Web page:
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Code Wars

10 Years of P2P Software Litigation

Rebecca Giblin

With reference to US, UK, Canadian and Australian secondary liability regimes, this insightful book develops a compelling new theory to explain why a decade of ostensibly successful litigation failed to reduce the number, variety or availability of P2P file sharing applications – and highlights ways the law might need to change if it is to have any meaningful effect in future.
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Chapter 8: Endgame: More P2P Software Providers than Ever Before

Rebecca Giblin


By late 2005 rights holders had litigated their way to an excellent position. Under US law, they had brought about the creation of a strong cause of action that could be used against any party that they could demonstrate had “bad intent”. And under Australian law, they had discovered an attractive and flexible cause of action that had the potential to be much more advantageous than its US counterparts where no evidence of bad intent could be found. However, Sharman and Grokster effectively marked the end of the litigation campaign against P2P software providers. In part, this can be attributed to the fact that most of the existing commercial operators had overwhelmingly engaged in the same kind of badacting behavior as that which had supported the finding of inducement in Grokster. Seeing the writing on the wall, most of them quickly negotiated settlements and quietly exited the market.1 Lime Group LLC was the only major holdout in this category, and the last scalp claimed in the P2P litigation campaign: as chronicled in Chapter 5, the District Court engaged in a straightforward application of the inducement doctrine, and this time had no hesitation in granting summary judgment in the plaintiffs’ favor.2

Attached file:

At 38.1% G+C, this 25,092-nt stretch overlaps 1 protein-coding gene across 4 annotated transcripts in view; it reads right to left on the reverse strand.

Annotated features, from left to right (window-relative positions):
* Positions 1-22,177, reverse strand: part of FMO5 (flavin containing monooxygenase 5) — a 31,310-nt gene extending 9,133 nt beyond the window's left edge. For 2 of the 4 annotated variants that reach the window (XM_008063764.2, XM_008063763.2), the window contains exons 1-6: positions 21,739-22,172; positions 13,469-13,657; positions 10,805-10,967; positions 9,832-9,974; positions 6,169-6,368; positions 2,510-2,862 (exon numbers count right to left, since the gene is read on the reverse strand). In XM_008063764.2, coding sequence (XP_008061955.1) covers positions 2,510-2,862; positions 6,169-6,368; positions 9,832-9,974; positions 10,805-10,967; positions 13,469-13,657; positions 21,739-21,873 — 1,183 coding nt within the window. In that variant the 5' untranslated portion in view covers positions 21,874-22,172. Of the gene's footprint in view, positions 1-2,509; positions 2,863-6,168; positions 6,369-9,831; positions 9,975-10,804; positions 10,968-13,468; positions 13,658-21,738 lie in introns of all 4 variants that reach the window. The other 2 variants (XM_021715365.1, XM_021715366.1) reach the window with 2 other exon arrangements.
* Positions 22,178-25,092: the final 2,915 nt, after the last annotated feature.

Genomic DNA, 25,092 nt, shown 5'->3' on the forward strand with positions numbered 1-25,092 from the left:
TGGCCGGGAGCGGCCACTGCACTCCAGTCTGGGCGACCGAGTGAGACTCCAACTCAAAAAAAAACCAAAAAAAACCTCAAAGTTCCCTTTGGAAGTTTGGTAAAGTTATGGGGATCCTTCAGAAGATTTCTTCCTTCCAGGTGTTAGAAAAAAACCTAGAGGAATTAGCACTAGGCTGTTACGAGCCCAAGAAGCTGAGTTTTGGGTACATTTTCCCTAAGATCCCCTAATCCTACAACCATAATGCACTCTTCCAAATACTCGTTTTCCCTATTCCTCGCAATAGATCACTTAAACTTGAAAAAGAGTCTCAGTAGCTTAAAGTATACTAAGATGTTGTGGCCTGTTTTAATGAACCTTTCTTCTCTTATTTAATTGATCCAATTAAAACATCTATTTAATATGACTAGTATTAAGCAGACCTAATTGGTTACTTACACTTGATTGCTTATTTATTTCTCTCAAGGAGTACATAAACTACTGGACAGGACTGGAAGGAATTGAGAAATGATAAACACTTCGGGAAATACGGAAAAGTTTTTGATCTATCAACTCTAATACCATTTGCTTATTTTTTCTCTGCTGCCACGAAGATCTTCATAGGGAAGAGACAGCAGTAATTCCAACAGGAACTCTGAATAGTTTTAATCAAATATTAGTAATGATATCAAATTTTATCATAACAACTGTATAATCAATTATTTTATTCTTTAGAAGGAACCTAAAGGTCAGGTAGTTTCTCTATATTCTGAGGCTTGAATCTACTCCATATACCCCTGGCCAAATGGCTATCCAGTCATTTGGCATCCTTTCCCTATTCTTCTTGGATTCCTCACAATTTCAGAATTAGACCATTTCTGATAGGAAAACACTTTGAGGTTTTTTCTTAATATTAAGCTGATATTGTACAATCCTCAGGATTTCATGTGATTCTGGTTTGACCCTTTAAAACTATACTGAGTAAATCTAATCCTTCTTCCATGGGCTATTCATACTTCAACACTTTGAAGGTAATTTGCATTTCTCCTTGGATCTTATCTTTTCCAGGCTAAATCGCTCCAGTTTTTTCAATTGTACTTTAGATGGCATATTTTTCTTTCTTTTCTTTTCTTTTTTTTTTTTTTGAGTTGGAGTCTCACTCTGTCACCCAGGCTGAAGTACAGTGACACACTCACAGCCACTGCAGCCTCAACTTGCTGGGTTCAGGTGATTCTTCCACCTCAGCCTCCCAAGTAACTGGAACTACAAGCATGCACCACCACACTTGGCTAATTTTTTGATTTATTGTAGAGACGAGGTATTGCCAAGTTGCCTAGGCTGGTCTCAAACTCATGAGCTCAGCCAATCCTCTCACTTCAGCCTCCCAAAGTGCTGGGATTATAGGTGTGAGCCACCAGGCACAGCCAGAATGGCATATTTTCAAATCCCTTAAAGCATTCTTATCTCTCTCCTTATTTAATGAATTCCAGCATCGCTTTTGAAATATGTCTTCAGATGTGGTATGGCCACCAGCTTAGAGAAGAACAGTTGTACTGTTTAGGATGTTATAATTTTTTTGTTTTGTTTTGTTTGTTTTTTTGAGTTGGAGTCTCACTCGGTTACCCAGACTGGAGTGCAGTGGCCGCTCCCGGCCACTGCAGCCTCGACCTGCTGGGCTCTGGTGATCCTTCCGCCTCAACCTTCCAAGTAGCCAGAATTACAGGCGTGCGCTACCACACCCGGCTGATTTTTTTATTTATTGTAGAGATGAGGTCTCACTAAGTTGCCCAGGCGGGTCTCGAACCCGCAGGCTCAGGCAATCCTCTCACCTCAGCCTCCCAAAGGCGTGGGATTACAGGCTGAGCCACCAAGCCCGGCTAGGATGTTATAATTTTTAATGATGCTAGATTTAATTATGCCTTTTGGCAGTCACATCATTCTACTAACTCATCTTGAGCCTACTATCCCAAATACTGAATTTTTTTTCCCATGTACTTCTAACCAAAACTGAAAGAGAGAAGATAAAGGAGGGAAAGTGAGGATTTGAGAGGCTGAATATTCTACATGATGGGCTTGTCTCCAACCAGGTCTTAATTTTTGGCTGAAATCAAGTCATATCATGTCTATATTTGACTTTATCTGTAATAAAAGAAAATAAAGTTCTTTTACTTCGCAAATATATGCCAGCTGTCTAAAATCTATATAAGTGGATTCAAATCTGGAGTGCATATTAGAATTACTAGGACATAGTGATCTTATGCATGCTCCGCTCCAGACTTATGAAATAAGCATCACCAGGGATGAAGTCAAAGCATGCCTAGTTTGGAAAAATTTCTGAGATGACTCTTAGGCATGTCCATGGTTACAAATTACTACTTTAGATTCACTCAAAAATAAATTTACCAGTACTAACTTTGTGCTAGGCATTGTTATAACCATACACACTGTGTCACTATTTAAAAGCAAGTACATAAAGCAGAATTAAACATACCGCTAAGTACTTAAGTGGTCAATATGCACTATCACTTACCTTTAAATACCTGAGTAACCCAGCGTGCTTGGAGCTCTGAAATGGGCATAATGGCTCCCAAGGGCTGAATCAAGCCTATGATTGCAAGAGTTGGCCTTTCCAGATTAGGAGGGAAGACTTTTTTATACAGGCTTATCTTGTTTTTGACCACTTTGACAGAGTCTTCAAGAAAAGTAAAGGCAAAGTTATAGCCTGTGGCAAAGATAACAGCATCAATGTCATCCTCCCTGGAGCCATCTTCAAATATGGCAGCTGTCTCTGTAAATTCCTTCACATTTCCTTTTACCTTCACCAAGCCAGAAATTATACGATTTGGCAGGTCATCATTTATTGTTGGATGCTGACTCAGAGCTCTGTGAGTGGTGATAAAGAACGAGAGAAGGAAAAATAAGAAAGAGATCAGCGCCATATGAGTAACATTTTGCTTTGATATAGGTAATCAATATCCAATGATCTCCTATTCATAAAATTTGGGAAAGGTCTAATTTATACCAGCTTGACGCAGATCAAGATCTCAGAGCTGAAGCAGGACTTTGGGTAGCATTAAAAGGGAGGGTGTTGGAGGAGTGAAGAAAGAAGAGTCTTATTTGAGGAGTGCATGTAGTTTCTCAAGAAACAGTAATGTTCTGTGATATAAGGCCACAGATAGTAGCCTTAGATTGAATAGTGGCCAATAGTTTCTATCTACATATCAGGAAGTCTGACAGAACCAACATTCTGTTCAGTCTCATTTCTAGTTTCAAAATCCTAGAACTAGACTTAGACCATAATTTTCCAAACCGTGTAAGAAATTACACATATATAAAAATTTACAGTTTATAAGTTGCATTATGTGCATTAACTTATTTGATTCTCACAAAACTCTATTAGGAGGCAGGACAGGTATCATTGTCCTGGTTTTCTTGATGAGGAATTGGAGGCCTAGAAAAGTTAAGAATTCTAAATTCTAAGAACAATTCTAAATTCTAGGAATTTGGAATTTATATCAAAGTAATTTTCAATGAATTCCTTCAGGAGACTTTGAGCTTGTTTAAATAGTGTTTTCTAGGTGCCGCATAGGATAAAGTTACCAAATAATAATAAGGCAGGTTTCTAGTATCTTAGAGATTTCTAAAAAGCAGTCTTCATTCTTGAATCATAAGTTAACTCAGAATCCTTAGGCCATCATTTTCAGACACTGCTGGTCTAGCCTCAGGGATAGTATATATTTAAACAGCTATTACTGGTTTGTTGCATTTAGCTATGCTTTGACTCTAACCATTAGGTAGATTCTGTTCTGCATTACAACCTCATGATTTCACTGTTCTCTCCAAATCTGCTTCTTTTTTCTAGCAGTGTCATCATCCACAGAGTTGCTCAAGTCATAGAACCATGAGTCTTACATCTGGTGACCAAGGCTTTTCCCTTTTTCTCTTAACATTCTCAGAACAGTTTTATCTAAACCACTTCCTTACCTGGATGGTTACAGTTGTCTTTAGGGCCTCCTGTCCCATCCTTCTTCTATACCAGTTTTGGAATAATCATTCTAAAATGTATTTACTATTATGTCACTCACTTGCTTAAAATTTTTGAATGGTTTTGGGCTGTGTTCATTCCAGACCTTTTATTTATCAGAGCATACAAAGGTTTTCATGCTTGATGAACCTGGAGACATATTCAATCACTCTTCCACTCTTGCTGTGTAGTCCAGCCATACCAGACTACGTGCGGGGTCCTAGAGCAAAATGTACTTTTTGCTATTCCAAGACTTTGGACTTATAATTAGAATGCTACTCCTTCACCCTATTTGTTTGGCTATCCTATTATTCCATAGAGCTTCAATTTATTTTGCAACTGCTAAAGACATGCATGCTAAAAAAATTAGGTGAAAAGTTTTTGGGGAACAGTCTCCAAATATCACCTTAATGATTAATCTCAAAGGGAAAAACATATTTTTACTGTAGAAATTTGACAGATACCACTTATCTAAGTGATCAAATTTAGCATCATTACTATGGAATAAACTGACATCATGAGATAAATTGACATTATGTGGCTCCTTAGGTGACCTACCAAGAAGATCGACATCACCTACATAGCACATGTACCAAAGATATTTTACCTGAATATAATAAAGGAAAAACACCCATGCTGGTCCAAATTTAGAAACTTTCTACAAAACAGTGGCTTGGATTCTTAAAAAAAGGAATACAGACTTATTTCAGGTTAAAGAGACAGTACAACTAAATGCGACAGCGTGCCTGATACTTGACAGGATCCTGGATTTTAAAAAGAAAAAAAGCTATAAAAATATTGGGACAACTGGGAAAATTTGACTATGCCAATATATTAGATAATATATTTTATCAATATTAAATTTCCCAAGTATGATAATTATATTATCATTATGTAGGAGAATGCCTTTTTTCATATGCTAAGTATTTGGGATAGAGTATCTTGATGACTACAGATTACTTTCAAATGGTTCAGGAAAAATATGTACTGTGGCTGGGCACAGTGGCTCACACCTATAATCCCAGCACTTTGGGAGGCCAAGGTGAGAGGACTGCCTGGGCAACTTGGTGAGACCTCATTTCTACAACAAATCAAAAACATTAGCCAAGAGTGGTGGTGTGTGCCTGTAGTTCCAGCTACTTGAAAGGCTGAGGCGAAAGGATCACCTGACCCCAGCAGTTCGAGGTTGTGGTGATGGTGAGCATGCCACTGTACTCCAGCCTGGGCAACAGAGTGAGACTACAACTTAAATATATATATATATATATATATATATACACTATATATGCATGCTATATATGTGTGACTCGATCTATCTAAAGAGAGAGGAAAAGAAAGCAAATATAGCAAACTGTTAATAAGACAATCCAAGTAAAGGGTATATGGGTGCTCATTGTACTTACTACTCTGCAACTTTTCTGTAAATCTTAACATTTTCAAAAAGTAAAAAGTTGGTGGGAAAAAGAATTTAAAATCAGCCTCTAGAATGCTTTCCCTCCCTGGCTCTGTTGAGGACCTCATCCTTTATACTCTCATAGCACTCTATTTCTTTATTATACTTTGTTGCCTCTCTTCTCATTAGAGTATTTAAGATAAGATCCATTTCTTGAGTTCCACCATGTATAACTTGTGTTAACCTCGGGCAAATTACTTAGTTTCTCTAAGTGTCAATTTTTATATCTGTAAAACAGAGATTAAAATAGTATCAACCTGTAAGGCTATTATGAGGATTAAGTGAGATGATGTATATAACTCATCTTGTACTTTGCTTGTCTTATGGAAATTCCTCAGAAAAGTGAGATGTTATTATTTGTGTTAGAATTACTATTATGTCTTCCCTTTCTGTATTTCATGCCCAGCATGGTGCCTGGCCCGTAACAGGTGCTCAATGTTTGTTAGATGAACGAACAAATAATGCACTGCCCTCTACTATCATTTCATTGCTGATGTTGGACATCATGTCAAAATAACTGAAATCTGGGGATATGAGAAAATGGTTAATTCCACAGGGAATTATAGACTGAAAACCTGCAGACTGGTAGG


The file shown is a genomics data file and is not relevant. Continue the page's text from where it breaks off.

But this is not to say that P2P software development ceased after those decisions were handed down. In fact, the opposite is true: there was actually an explosion in the number of P2P file sharing programs available for users to download. By 2007, online software repository...

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